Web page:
As President Putin arrives in Helsinki today, he may just be aware of the fact that a large collection of photographs relating to the Russian-Finnish wars of 1939-40 and 1941-44 has this week finally been released to public view by the Finnish Defence Forces’ picture archive.
Many of the photographs are grisly and harrowing, but that is not the main reason why they have been withheld from open scrutiny for so long - some 45 years. The ban on the photos, first instituted in 1962, was last renewed in 1981, and the validity of that decision expired on November 19, giving the FDF the opportunity to break with the political self-censorship which had branded the archive collection as “unsuitable for use”. An extensive report in the international edition of Helsingin Sanomat explores the background:
…the first photographs put on the classified-items list were of Russian prisoners of war. It was not thought overly smart to annoy the Soviet Union. The same running order is found in the 1981 decision.
Within the Finnish Defence Forces, some have speculated that the publication of images of POWs and captured spies may also have been frowned on because of the potential propaganda weapon it would have offered to pro-Soviet elements within Finnish society.
When Helsingin Sanomat wrote about the locked-up pictures in 1998, the then Head of the FDF Picture Archives Lt. Col. Juha Myyryläinen described the 1981 decision as political. He said candidly that the statute reflected the Finnlandisierung [Finlandisation] era. Even so, that decision has remained in force until today.
The paper also notes that the release of the pictures has implications for the development of Finnish society as a whole in the post-Cold War era:
The relatives have had a personal need to see the gruesome images. But they are also important to others.
The pictures are a part of the secret history of Finland and the Finns.
They contain the seeds of a special kind of trauma associated with their enforced secrecy. Speaking of the mass killings of Finnish civilians by enemy forces has been forbidden, and the subject is not easy to grasp or to deal with - neither the facts of what happened nor the cover-up that followed.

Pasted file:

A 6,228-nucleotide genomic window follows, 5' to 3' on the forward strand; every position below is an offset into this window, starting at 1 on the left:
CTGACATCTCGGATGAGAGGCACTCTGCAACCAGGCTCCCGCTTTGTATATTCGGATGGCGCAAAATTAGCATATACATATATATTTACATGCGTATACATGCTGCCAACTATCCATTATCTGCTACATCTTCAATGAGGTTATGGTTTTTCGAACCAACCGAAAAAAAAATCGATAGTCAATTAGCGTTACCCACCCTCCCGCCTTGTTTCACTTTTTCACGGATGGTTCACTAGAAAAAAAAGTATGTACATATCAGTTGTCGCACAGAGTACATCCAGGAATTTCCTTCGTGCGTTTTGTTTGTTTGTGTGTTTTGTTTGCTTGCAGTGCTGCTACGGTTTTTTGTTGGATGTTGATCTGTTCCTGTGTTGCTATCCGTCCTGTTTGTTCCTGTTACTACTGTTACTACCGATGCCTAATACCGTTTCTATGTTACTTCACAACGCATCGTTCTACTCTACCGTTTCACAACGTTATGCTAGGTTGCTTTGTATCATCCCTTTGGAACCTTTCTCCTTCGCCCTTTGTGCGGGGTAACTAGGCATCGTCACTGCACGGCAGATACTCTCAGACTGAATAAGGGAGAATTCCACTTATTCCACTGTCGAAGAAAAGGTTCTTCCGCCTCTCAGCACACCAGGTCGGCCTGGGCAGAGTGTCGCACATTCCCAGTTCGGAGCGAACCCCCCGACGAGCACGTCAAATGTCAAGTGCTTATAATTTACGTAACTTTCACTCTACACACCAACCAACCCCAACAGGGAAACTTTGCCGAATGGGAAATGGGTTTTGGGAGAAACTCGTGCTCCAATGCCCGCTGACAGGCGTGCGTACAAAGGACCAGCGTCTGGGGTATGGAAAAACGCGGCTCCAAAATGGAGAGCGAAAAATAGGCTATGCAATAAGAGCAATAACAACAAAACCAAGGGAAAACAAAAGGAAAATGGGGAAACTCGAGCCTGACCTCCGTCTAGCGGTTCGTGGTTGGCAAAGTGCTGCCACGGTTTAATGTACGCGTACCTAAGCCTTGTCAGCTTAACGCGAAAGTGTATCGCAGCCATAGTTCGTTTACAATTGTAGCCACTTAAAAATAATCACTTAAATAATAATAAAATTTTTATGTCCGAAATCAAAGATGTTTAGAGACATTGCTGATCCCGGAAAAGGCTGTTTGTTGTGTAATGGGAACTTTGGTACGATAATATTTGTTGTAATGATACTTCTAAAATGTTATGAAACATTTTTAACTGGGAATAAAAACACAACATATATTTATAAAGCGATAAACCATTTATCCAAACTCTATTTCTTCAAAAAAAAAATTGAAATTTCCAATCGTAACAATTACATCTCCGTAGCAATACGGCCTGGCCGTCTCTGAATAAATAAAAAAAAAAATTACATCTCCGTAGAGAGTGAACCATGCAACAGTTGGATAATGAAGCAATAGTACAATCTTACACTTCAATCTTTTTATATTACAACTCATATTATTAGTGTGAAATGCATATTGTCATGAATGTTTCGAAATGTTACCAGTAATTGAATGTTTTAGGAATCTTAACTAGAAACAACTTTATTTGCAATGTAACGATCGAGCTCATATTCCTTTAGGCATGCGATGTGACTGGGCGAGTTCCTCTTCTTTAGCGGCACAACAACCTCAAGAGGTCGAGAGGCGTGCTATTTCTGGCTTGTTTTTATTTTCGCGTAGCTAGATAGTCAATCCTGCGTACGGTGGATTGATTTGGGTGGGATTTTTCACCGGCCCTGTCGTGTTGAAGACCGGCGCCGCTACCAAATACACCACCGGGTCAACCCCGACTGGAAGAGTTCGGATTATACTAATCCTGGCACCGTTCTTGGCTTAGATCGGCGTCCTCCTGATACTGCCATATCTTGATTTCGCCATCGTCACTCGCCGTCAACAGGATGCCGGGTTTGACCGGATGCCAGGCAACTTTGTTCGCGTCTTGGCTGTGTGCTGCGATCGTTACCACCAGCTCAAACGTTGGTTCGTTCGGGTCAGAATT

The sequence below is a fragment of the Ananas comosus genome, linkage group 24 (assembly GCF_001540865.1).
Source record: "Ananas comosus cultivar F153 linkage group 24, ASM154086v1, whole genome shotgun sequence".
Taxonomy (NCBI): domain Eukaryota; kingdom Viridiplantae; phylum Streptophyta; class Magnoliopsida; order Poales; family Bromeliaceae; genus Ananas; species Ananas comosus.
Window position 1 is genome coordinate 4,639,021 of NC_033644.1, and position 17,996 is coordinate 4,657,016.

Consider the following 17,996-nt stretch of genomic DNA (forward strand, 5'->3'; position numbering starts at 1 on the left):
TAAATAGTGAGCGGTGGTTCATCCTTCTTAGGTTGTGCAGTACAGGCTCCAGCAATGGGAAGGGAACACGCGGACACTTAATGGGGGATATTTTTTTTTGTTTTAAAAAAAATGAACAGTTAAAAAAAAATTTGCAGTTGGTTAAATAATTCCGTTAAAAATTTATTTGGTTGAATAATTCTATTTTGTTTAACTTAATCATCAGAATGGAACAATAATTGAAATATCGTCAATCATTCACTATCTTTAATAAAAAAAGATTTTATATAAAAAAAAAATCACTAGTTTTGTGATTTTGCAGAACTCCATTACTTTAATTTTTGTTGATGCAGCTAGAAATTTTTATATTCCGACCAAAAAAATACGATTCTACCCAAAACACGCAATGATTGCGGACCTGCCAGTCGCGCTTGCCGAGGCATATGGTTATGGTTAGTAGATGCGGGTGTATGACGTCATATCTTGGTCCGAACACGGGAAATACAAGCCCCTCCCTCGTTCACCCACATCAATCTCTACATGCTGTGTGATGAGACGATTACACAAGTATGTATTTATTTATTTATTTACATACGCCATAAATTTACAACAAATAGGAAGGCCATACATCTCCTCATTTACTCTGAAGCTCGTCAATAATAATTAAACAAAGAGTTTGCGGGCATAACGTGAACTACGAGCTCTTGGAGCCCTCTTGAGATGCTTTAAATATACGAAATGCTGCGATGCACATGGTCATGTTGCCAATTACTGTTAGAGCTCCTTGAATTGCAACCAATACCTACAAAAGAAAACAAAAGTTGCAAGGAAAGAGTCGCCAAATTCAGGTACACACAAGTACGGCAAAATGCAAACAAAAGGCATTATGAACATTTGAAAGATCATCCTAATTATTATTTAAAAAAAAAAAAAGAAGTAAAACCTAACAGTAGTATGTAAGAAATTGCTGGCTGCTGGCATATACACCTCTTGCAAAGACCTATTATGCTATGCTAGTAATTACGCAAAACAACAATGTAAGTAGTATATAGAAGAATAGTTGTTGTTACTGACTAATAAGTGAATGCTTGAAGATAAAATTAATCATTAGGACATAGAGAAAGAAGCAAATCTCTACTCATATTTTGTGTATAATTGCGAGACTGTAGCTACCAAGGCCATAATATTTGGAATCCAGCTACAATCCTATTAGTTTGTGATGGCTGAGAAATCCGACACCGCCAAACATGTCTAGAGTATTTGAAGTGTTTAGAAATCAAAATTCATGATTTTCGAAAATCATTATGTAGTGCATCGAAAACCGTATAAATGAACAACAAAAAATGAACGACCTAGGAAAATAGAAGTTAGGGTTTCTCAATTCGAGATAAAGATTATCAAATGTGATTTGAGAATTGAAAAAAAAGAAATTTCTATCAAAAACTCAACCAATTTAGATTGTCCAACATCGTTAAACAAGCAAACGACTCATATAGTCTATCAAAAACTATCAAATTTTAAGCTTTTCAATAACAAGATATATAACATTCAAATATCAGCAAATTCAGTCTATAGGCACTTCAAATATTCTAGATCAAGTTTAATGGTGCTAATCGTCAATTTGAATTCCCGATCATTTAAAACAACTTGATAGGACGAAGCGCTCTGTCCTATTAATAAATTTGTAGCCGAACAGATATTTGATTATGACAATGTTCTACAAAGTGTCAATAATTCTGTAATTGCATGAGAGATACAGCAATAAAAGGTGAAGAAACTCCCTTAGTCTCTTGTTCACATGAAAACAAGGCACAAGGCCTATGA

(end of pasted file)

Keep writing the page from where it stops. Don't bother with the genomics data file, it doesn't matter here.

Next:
Images of murdered civilians laid out on the grass and of bodies heaped on the back of trucks bring to mind the pictures seen in the media of mass killings of civilians in trouble-spots around the world.
From these partisan pictures it is possible to see that Finland has not been immune: these things really happened here sixty years ago.
During the Vietnam War, one image in particular became famous around the globe - a screaming 9-year-old girl running burned and naked down a highway, fleeing her napalmed village.
It would feel bad to publish a similar picture of a Finnish child from which he or she could be recognised.
Pictures of courts-martial in the field and of executions also exist. Images of judgements carried out on Finnish soldiers have been transferred into the closed files in order not to cause further distress to relatives.
The sequences of pictures of the executions of Russian infiltrators, dropped into Finland to spy and cause sabotage, tell us something of the insanity of war.
One set, marked as “Hanko Sector 1941″ sees a group of Finnish soldiers having a cigarette with a captured Russian spy.
The mood looks relaxed, even cordial: the men appear to be sharing a joke. On the back of the photo is the hand-written text: Finnish officers chatting with a Russian infiltrator. He is laughing at the ‘condemned man’s last request’.
In the next image the man is standing at the side of a mown hayfield, facing a firing squad of half a dozen men with rifles, and in a third - marked Infiltrator’s death-sentence - his body is shown slumped on the ground.
(Hat tip: Marius)